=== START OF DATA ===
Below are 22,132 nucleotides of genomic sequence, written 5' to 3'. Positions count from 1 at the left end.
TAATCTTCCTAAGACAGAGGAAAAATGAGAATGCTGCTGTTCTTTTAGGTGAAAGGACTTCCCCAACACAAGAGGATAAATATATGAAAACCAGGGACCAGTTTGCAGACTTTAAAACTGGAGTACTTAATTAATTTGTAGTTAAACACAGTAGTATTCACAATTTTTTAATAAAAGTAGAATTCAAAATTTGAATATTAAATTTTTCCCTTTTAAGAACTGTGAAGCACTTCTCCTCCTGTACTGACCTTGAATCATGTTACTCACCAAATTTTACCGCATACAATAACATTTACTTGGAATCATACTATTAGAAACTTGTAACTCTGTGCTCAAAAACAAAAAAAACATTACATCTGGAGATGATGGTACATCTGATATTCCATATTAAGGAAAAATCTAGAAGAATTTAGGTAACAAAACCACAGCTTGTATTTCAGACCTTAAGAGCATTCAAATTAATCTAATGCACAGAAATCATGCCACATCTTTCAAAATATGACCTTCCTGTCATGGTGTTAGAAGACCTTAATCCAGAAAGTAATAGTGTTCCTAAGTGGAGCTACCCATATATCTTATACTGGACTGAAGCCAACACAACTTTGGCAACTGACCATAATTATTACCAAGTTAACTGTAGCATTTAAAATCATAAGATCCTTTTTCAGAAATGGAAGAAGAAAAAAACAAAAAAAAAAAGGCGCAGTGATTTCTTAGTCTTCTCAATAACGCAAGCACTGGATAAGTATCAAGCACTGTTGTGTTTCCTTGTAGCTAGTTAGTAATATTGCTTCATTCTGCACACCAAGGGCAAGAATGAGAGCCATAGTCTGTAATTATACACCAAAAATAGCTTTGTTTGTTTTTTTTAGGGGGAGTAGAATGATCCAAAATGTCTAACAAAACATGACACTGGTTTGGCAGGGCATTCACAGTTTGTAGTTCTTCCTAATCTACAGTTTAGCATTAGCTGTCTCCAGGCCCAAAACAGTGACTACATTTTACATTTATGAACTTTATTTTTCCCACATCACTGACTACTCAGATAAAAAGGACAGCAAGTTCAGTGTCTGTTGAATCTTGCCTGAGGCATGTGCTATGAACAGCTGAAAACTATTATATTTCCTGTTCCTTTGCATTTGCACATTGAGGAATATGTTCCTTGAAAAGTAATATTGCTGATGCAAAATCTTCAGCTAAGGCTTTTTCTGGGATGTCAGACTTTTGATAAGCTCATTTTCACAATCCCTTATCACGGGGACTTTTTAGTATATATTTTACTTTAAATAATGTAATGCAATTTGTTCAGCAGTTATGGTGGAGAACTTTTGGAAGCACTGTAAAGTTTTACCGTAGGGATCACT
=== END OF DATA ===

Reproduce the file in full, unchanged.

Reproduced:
Below are 22,132 nucleotides of genomic sequence, written 5' to 3'. Positions count from 1 at the left end.
TAATCTTCCTAAGACAGAGGAAAAATGAGAATGCTGCTGTTCTTTTAGGTGAAAGGACTTCCCCAACACAAGAGGATAAATATATGAAAACCAGGGACCAGTTTGCAGACTTTAAAACTGGAGTACTTAATTAATTTGTAGTTAAACACAGTAGTATTCACAATTTTTTAATAAAAGTAGAATTCAAAATTTGAATATTAAATTTTTCCCTTTTAAGAACTGTGAAGCACTTCTCCTCCTGTACTGACCTTGAATCATGTTACTCACCAAATTTTACCGCATACAATAACATTTACTTGGAATCATACTATTAGAAACTTGTAACTCTGTGCTCAAAAACAAAAAAAACATTACATCTGGAGATGATGGTACATCTGATATTCCATATTAAGGAAAAATCTAGAAGAATTTAGGTAACAAAACCACAGCTTGTATTTCAGACCTTAAGAGCATTCAAATTAATCTAATGCACAGAAATCATGCCACATCTTTCAAAATATGACCTTCCTGTCATGGTGTTAGAAGACCTTAATCCAGAAAGTAATAGTGTTCCTAAGTGGAGCTACCCATATATCTTATACTGGACTGAAGCCAACACAACTTTGGCAACTGACCATAATTATTACCAAGTTAACTGTAGCATTTAAAATCATAAGATCCTTTTTCAGAAATGGAAGAAGAAAAAAACAAAAAAAAAAAGGCGCAGTGATTTCTTAGTCTTCTCAATAACGCAAGCACTGGATAAGTATCAAGCACTGTTGTGTTTCCTTGTAGCTAGTTAGTAATATTGCTTCATTCTGCACACCAAGGGCAAGAATGAGAGCCATAGTCTGTAATTATACACCAAAAATAGCTTTGTTTGTTTTTTTTAGGGGGAGTAGAATGATCCAAAATGTCTAACAAAACATGACACTGGTTTGGCAGGGCATTCACAGTTTGTAGTTCTTCCTAATCTACAGTTTAGCATTAGCTGTCTCCAGGCCCAAAACAGTGACTACATTTTACATTTATGAACTTTATTTTTCCCACATCACTGACTACTCAGATAAAAAGGACAGCAAGTTCAGTGTCTGTTGAATCTTGCCTGAGGCATGTGCTATGAACAGCTGAAAACTATTATATTTCCTGTTCCTTTGCATTTGCACATTGAGGAATATGTTCCTTGAAAAGTAATATTGCTGATGCAAAATCTTCAGCTAAGGCTTTTTCTGGGATGTCAGACTTTTGATAAGCTCATTTTCACAATCCCTTATCACGGGGACTTTTTAGTATATATTTTACTTTAAATAATGTAATGCAATTTGTTCAGCAGTTATGGTGGAGAACTTTTGGAAGCACTGTAAAGTTTTACCGTAGGGATCACT